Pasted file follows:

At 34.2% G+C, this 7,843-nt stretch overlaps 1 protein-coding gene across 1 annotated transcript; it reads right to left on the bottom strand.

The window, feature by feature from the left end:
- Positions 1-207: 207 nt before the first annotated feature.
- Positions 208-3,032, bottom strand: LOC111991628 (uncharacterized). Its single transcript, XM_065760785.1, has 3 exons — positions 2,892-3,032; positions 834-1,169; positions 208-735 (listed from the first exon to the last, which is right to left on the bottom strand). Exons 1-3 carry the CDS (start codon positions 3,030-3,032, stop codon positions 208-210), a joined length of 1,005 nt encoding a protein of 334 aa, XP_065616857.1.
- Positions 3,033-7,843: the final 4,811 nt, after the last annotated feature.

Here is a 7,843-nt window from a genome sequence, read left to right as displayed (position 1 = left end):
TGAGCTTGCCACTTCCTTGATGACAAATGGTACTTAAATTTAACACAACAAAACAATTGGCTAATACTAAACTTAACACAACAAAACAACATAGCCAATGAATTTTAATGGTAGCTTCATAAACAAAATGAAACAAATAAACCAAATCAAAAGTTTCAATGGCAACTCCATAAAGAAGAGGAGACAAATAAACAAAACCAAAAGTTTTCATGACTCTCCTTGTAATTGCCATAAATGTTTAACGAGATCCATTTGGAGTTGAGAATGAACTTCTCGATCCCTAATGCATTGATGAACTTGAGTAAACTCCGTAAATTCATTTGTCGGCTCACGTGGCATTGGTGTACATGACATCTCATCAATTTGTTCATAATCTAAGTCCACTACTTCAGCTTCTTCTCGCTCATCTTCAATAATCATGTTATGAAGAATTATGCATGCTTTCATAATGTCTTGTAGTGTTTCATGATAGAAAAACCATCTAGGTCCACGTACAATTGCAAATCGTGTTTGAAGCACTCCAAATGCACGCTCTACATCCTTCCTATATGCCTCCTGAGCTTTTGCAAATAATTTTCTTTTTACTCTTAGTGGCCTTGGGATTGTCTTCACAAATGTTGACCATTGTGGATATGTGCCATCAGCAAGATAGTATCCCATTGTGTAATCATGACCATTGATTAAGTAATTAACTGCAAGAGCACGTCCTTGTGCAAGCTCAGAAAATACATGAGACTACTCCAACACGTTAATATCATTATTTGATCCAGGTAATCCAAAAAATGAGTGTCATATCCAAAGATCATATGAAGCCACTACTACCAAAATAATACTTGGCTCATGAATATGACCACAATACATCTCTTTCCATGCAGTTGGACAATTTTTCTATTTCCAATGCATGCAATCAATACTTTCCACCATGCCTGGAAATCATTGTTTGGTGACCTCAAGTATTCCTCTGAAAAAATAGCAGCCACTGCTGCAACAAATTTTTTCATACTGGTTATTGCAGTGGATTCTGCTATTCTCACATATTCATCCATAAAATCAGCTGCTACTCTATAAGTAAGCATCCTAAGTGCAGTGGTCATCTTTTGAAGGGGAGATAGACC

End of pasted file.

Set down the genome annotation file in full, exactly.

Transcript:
At 34.2% G+C, this 7,843-nt stretch overlaps 1 protein-coding gene across 1 annotated transcript; it reads right to left on the bottom strand.

The window, feature by feature from the left end:
- Positions 1-207: 207 nt before the first annotated feature.
- Positions 208-3,032, bottom strand: LOC111991628 (uncharacterized). Its single transcript, XM_065760785.1, has 3 exons — positions 2,892-3,032; positions 834-1,169; positions 208-735 (listed from the first exon to the last, which is right to left on the bottom strand). Exons 1-3 carry the CDS (start codon positions 3,030-3,032, stop codon positions 208-210), a joined length of 1,005 nt encoding a protein of 334 aa, XP_065616857.1.
- Positions 3,033-7,843: the final 4,811 nt, after the last annotated feature.

Here is a 7,843-nt window from a genome sequence, read left to right as displayed (position 1 = left end):
TGAGCTTGCCACTTCCTTGATGACAAATGGTACTTAAATTTAACACAACAAAACAATTGGCTAATACTAAACTTAACACAACAAAACAACATAGCCAATGAATTTTAATGGTAGCTTCATAAACAAAATGAAACAAATAAACCAAATCAAAAGTTTCAATGGCAACTCCATAAAGAAGAGGAGACAAATAAACAAAACCAAAAGTTTTCATGACTCTCCTTGTAATTGCCATAAATGTTTAACGAGATCCATTTGGAGTTGAGAATGAACTTCTCGATCCCTAATGCATTGATGAACTTGAGTAAACTCCGTAAATTCATTTGTCGGCTCACGTGGCATTGGTGTACATGACATCTCATCAATTTGTTCATAATCTAAGTCCACTACTTCAGCTTCTTCTCGCTCATCTTCAATAATCATGTTATGAAGAATTATGCATGCTTTCATAATGTCTTGTAGTGTTTCATGATAGAAAAACCATCTAGGTCCACGTACAATTGCAAATCGTGTTTGAAGCACTCCAAATGCACGCTCTACATCCTTCCTATATGCCTCCTGAGCTTTTGCAAATAATTTTCTTTTTACTCTTAGTGGCCTTGGGATTGTCTTCACAAATGTTGACCATTGTGGATATGTGCCATCAGCAAGATAGTATCCCATTGTGTAATCATGACCATTGATTAAGTAATTAACTGCAAGAGCACGTCCTTGTGCAAGCTCAGAAAATACATGAGACTACTCCAACACGTTAATATCATTATTTGATCCAGGTAATCCAAAAAATGAGTGTCATATCCAAAGATCATATGAAGCCACTACTACCAAAATAATACTTGGCTCATGAATATGACCACAATACATCTCTTTCCATGCAGTTGGACAATTTTTCTATTTCCAATGCATGCAATCAATACTTTCCACCATGCCTGGAAATCATTGTTTGGTGACCTCAAGTATTCCTCTGAAAAAATAGCAGCCACTGCTGCAACAAATTTTTTCATACTGGTTATTGCAGTGGATTCTGCTATTCTCACATATTCATCCATAAAATCAGCTGCTACTCTATAAGTAAGCATCCTAAGTGCAGTGGTCATCTTTTGAAGGGGAGATAGACC